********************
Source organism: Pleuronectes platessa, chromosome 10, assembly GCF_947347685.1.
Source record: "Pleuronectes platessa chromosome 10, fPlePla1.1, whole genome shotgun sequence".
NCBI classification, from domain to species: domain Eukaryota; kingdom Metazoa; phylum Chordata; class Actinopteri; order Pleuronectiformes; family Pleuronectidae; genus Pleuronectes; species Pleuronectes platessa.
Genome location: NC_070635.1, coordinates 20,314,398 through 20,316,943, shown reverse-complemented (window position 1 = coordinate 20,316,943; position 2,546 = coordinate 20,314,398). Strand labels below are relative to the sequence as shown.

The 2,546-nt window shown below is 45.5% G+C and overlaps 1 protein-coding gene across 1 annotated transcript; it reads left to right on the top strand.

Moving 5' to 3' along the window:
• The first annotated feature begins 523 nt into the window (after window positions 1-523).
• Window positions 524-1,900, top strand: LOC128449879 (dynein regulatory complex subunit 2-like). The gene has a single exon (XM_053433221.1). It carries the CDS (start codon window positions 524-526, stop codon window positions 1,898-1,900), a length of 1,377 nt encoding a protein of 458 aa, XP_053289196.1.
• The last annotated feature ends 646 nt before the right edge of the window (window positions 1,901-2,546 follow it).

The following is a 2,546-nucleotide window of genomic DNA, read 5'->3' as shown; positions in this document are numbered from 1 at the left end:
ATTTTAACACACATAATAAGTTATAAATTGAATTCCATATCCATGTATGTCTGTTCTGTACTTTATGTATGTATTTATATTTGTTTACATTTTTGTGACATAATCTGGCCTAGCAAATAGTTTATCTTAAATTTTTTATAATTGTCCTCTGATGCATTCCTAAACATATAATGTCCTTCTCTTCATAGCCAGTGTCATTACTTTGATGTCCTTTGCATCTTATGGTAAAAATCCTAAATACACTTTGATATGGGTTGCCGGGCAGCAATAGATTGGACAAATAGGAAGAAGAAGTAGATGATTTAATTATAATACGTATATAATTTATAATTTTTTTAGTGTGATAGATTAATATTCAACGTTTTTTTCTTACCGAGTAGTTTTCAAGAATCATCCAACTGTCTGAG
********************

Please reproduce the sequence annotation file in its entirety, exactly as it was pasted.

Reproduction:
Source organism: Pleuronectes platessa, chromosome 10, assembly GCF_947347685.1.
Source record: "Pleuronectes platessa chromosome 10, fPlePla1.1, whole genome shotgun sequence".
NCBI classification, from domain to species: domain Eukaryota; kingdom Metazoa; phylum Chordata; class Actinopteri; order Pleuronectiformes; family Pleuronectidae; genus Pleuronectes; species Pleuronectes platessa.
Genome location: NC_070635.1, coordinates 20,314,398 through 20,316,943, shown reverse-complemented (window position 1 = coordinate 20,316,943; position 2,546 = coordinate 20,314,398). Strand labels below are relative to the sequence as shown.

The 2,546-nt window shown below is 45.5% G+C and overlaps 1 protein-coding gene across 1 annotated transcript; it reads left to right on the top strand.

Moving 5' to 3' along the window:
• The first annotated feature begins 523 nt into the window (after window positions 1-523).
• Window positions 524-1,900, top strand: LOC128449879 (dynein regulatory complex subunit 2-like). The gene has a single exon (XM_053433221.1). It carries the CDS (start codon window positions 524-526, stop codon window positions 1,898-1,900), a length of 1,377 nt encoding a protein of 458 aa, XP_053289196.1.
• The last annotated feature ends 646 nt before the right edge of the window (window positions 1,901-2,546 follow it).

The following is a 2,546-nucleotide window of genomic DNA, read 5'->3' as shown; positions in this document are numbered from 1 at the left end:
ATTTTAACACACATAATAAGTTATAAATTGAATTCCATATCCATGTATGTCTGTTCTGTACTTTATGTATGTATTTATATTTGTTTACATTTTTGTGACATAATCTGGCCTAGCAAATAGTTTATCTTAAATTTTTTATAATTGTCCTCTGATGCATTCCTAAACATATAATGTCCTTCTCTTCATAGCCAGTGTCATTACTTTGATGTCCTTTGCATCTTATGGTAAAAATCCTAAATACACTTTGATATGGGTTGCCGGGCAGCAATAGATTGGACAAATAGGAAGAAGAAGTAGATGATTTAATTATAATACGTATATAATTTATAATTTTTTTAGTGTGATAGATTAATATTCAACGTTTTTTTCTTACCGAGTAGTTTTCAAGAATCATCCAACTGTCTGAG